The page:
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Continuing in the same vein as Carry-free multiplication operation, a followup question is as follows (differences in bold):

Let $r = p \oplus q$ be an operation similar to multiplication, but slightly simpler: when expressed via long-multiplication the columns aren't summed up, but rather or'd (not xor) together. Nothing is carried.

$$ \left[\begin{matrix} &&p_n & ... & p_i & ... & p_2 & p_1 \\ &&q_n & ... & q_i & ... & q_2 & q_1 & \otimes\\ \hline\\ &&q_1 \cdot p_n & ... & q_1 \cdot p_i & ... & q_1 \cdot p_2 & q_1 \cdot p_1\\ &q_2 \cdot p_n & ... & q_2 \cdot p_i & ... & q_2 \cdot p_2 & q_2 \cdot p_1\\ &&&&&&&...\\ q_i \cdot p_n & ... & q_i \cdot p_i & ... & q_i \cdot p_2 & q_i \cdot p_1 & \stackrel{i}{\leftarrow} &&{\bigvee} \\ \hline \\ \\r_{2n}& ... & r_i & ... &r_4& r_3 & r_2 &r_1 & = \end{matrix} \right] $$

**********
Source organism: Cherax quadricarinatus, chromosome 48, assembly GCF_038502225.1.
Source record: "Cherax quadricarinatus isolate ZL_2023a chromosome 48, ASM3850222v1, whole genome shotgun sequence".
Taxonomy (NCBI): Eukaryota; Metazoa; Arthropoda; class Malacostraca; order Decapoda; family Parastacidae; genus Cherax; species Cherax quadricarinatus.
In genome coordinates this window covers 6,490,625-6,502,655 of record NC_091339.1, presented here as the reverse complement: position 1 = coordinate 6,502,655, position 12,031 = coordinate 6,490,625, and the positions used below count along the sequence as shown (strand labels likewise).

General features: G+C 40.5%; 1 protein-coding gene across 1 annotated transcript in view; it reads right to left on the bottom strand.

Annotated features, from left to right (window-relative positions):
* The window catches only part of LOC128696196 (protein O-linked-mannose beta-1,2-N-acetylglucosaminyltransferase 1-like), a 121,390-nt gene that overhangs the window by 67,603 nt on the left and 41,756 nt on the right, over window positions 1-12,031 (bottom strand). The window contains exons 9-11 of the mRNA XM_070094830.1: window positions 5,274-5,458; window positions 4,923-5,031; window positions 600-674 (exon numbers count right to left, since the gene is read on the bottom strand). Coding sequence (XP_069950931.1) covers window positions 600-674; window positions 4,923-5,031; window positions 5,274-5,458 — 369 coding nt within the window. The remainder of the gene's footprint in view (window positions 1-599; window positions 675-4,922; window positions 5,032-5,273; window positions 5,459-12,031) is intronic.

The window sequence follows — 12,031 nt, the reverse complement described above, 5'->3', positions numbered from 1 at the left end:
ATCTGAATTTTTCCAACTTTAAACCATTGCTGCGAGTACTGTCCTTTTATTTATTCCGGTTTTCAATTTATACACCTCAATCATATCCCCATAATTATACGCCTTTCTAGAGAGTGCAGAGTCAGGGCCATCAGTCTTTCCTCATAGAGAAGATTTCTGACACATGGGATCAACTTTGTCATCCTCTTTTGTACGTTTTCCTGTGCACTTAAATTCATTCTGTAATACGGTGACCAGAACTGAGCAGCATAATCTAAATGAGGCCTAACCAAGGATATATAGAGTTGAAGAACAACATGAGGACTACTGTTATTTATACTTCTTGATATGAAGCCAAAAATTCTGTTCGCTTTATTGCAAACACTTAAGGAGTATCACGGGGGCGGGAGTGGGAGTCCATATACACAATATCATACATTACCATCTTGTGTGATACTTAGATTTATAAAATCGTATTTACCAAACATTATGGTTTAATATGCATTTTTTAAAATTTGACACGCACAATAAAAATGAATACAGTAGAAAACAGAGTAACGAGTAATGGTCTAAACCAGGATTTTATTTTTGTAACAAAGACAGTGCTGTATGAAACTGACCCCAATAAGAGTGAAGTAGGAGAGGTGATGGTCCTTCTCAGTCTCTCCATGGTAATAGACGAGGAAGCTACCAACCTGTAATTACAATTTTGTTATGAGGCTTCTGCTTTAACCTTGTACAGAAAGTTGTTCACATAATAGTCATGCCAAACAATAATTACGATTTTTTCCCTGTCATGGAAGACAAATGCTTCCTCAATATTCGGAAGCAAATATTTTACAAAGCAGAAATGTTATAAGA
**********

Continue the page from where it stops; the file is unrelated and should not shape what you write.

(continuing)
Using the long-multiplication-style formulation, this takes $\mathcal O\left(\max\left(\left|p\right|,\left|q\right|\right)^2\right)=\mathcal O\left(\left|r\right|^2\right)$ time. Can we do better? Perhaps we can reuse some existing multiplication algorithms, or even better.

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this is very similar to a problem known as "boolean convolution" in savages models of computation book.... –  vzn Oct 30 '13 at 17:41
    
@vzn can you link it here again? –  Realz Slaw Oct 30 '13 at 17:42
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Have you done any thinking about whether Karatsuba, FFT, etc. methods apply to this operation as well? That'd be the first thing I would try. –  D.W. Oct 30 '13 at 17:51

1 Answer 1

This is equivalent to an operation known as boolean convolution. See Models of Computation page 419 defn 9.6.3.

Dunne states (p5):

Weiss 1984 and Blum 1984b obtained lower bounds for the n-point boolean convolution function which is closely related to integer multiplication.

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